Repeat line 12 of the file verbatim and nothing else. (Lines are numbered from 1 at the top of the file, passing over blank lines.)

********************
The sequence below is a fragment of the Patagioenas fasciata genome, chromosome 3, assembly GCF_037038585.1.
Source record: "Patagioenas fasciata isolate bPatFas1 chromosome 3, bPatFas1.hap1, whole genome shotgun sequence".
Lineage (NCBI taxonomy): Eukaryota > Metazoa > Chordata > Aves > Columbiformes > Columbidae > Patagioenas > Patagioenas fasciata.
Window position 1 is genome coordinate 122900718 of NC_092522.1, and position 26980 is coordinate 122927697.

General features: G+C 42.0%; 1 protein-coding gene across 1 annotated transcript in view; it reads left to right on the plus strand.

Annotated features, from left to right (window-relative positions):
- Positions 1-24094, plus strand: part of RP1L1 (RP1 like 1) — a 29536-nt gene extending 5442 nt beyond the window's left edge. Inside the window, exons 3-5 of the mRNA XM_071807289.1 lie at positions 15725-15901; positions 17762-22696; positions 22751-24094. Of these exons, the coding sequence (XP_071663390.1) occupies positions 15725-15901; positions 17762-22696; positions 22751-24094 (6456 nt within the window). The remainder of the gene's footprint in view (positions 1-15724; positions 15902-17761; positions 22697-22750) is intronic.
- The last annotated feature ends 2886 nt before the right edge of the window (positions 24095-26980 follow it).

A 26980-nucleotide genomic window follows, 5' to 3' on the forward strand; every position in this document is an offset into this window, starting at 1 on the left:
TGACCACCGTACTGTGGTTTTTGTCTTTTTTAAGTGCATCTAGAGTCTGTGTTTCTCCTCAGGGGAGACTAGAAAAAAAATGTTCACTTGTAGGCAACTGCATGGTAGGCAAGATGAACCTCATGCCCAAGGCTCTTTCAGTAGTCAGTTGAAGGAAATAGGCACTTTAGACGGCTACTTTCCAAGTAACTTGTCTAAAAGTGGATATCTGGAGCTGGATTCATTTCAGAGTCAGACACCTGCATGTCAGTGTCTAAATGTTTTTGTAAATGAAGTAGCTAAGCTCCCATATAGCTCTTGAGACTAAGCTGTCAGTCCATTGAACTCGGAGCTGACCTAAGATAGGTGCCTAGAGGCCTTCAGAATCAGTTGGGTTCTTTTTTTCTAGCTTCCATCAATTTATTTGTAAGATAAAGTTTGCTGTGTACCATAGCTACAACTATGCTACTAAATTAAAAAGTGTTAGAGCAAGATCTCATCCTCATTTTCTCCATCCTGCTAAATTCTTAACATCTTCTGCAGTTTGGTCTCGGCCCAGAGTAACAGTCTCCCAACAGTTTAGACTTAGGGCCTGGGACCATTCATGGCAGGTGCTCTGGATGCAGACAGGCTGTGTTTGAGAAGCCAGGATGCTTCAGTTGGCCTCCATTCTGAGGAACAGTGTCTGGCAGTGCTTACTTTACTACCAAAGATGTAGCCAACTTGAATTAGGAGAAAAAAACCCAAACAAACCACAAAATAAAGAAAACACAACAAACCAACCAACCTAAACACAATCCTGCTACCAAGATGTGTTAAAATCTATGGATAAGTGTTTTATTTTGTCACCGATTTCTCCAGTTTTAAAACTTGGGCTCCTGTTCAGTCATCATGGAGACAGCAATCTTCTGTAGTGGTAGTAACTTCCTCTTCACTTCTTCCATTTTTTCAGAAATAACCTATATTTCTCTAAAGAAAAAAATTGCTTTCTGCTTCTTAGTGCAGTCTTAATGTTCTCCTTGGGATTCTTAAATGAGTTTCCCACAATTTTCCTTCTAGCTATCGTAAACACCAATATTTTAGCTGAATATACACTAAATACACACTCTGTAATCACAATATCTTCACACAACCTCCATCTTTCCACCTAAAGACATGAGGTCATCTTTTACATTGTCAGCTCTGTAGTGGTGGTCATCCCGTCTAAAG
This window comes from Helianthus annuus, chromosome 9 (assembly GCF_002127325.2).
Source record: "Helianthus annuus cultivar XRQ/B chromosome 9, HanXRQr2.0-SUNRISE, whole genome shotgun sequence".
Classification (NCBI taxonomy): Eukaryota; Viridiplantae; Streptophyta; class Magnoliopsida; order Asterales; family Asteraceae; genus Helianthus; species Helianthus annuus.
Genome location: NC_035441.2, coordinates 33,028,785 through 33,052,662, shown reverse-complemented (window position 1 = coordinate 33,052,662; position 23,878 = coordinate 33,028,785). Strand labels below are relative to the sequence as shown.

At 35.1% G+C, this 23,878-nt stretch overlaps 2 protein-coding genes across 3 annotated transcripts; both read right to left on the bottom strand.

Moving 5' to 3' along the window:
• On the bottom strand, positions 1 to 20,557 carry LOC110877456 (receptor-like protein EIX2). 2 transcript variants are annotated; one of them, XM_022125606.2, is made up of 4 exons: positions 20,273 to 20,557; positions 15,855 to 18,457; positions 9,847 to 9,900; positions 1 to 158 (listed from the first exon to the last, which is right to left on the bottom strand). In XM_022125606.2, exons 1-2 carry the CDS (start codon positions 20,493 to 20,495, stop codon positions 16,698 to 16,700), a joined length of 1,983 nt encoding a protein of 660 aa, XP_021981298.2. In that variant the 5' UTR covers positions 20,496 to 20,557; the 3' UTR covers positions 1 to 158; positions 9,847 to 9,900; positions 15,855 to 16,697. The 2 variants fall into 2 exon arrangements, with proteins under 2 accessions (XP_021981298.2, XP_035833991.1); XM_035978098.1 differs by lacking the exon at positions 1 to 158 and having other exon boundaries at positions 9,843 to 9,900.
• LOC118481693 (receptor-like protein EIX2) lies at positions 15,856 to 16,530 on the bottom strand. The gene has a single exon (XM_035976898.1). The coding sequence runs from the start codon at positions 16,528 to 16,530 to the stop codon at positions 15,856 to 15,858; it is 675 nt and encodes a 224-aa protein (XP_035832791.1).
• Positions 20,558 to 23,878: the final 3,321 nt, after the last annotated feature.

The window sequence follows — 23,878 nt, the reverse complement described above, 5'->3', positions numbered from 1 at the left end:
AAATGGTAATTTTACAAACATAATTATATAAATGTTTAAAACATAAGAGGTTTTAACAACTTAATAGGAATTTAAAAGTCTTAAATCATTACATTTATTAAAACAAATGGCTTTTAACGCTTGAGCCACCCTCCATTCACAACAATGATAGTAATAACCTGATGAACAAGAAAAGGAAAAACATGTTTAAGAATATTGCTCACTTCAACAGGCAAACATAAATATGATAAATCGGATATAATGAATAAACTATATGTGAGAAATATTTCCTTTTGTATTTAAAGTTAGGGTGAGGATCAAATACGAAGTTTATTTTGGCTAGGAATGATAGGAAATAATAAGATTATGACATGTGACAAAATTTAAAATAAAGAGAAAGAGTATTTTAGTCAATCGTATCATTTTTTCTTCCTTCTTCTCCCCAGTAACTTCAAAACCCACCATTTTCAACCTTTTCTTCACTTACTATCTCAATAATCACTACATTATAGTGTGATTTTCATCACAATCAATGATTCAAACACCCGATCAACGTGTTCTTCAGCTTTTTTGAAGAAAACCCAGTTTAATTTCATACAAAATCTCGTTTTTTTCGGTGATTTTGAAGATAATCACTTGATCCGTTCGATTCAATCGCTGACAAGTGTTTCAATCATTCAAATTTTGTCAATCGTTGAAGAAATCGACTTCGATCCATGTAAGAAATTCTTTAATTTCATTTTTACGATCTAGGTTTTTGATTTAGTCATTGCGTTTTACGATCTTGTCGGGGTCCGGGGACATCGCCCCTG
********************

Source record: "Helianthus annuus cultivar XRQ/B chromosome 9, HanXRQr2.0-SUNRISE, whole genome shotgun sequence".